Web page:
I’d really like to see how they get round the 2048 bit encryption from my computer to the VPN server in a foreign country. If they can do this, then online financial transactions are gone forever!

Anonymous Coward says:

Re: Re: Anonymity solutions


What is the difference from a VPN to an ISP or certificate authority?

Any company that have an office and use financial infra-structure to do business will be forced to conform to whatever the government in their neck of the woods say.

Even VPN providers acknowledge that they do indeed give away your data to law enforcement when asked to do so.

Anonymous Coward says:

Ill tell you what, if this piece of shit gets passed in the uk, im gonna cancel every non essentiel account and ignore all future websites that ask for personall data…….so bye bye facebook, bye bye forum memberships bye bye to every site who gives in to the uk bullshit demands

At no fucking point did i give my permission to collect data related to me to be stored, did they ask, NO…..fucking pillocks, what gives them the fucking right to even suggest this without our input on the matter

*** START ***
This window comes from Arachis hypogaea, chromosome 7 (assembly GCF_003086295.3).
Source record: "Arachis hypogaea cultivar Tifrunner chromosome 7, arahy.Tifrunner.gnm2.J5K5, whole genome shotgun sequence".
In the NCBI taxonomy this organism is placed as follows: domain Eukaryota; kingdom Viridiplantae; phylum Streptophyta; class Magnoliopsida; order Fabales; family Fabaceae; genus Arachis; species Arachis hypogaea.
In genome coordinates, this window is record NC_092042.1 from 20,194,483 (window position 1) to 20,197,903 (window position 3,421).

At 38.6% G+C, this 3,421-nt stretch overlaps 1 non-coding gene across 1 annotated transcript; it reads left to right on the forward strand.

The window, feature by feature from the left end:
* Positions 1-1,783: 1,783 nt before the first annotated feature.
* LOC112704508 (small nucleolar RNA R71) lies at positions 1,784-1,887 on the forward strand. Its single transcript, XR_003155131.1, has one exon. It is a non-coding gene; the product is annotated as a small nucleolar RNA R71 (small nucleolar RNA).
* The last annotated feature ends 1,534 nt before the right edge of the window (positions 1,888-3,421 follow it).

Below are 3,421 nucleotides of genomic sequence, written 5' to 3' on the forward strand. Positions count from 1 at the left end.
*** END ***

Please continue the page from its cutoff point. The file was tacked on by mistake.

The internet will be an unregonizable place, when power hungery, informational whores get their way, and i think internet companies and isp’s need to get some fucking balls, because they most of all will most affected by this

Anonymous Coward says:

Re: Re: HTTPS decryption

What good does it do when the authority is in collusion with the government?

It doesn’t matter if the certificate is authentic or not, if the authority issuing that certificate has to give the keys to the government they don’t need to issue the certificates they just passively record every bit of data and decode that.

Same goes for VPN or any other means that involves trust in a third party to secure anything, if you corrupt the third party you are owned.

Anonymous Coward says:

Re: Re: Re: HTTPS decryption